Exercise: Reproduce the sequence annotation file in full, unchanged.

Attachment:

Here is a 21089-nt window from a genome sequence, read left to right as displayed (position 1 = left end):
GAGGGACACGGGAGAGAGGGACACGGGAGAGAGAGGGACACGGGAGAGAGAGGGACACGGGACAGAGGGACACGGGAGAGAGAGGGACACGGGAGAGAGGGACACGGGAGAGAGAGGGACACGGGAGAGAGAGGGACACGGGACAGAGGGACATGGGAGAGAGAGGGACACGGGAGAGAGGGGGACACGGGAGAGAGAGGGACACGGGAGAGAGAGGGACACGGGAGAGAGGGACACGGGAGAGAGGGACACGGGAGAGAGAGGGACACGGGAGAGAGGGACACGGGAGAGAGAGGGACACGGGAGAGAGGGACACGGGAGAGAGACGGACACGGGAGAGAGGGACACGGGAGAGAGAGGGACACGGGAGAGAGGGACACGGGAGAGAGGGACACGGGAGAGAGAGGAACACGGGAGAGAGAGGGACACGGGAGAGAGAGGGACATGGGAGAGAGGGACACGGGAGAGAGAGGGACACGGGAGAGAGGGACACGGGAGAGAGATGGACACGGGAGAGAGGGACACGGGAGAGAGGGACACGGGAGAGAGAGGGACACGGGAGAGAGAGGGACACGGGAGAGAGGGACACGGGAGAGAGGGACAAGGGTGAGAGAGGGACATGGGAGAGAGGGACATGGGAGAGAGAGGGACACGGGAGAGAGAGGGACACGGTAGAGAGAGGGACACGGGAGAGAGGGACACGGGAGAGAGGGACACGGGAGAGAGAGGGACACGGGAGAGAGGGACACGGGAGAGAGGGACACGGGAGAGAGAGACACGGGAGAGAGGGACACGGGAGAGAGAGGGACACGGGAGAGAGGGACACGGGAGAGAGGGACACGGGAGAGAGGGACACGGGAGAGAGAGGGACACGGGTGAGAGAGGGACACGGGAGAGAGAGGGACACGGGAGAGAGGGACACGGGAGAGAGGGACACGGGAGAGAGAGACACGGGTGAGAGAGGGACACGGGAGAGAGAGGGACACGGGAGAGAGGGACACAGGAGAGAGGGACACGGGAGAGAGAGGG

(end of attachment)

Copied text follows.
Here is a 21089-nt window from a genome sequence, read left to right as displayed (position 1 = left end):
GAGGGACACGGGAGAGAGGGACACGGGAGAGAGAGGGACACGGGAGAGAGAGGGACACGGGACAGAGGGACACGGGAGAGAGAGGGACACGGGAGAGAGGGACACGGGAGAGAGAGGGACACGGGAGAGAGAGGGACACGGGACAGAGGGACATGGGAGAGAGAGGGACACGGGAGAGAGGGGGACACGGGAGAGAGAGGGACACGGGAGAGAGAGGGACACGGGAGAGAGGGACACGGGAGAGAGGGACACGGGAGAGAGAGGGACACGGGAGAGAGGGACACGGGAGAGAGAGGGACACGGGAGAGAGGGACACGGGAGAGAGACGGACACGGGAGAGAGGGACACGGGAGAGAGAGGGACACGGGAGAGAGGGACACGGGAGAGAGGGACACGGGAGAGAGAGGAACACGGGAGAGAGAGGGACACGGGAGAGAGAGGGACATGGGAGAGAGGGACACGGGAGAGAGAGGGACACGGGAGAGAGGGACACGGGAGAGAGATGGACACGGGAGAGAGGGACACGGGAGAGAGGGACACGGGAGAGAGAGGGACACGGGAGAGAGAGGGACACGGGAGAGAGGGACACGGGAGAGAGGGACAAGGGTGAGAGAGGGACATGGGAGAGAGGGACATGGGAGAGAGAGGGACACGGGAGAGAGAGGGACACGGTAGAGAGAGGGACACGGGAGAGAGGGACACGGGAGAGAGGGACACGGGAGAGAGAGGGACACGGGAGAGAGGGACACGGGAGAGAGGGACACGGGAGAGAGAGACACGGGAGAGAGGGACACGGGAGAGAGAGGGACACGGGAGAGAGGGACACGGGAGAGAGGGACACGGGAGAGAGGGACACGGGAGAGAGAGGGACACGGGTGAGAGAGGGACACGGGAGAGAGAGGGACACGGGAGAGAGGGACACGGGAGAGAGGGACACGGGAGAGAGAGACACGGGTGAGAGAGGGACACGGGAGAGAGAGGGACACGGGAGAGAGGGACACAGGAGAGAGGGACACGGGAGAGAGAGGG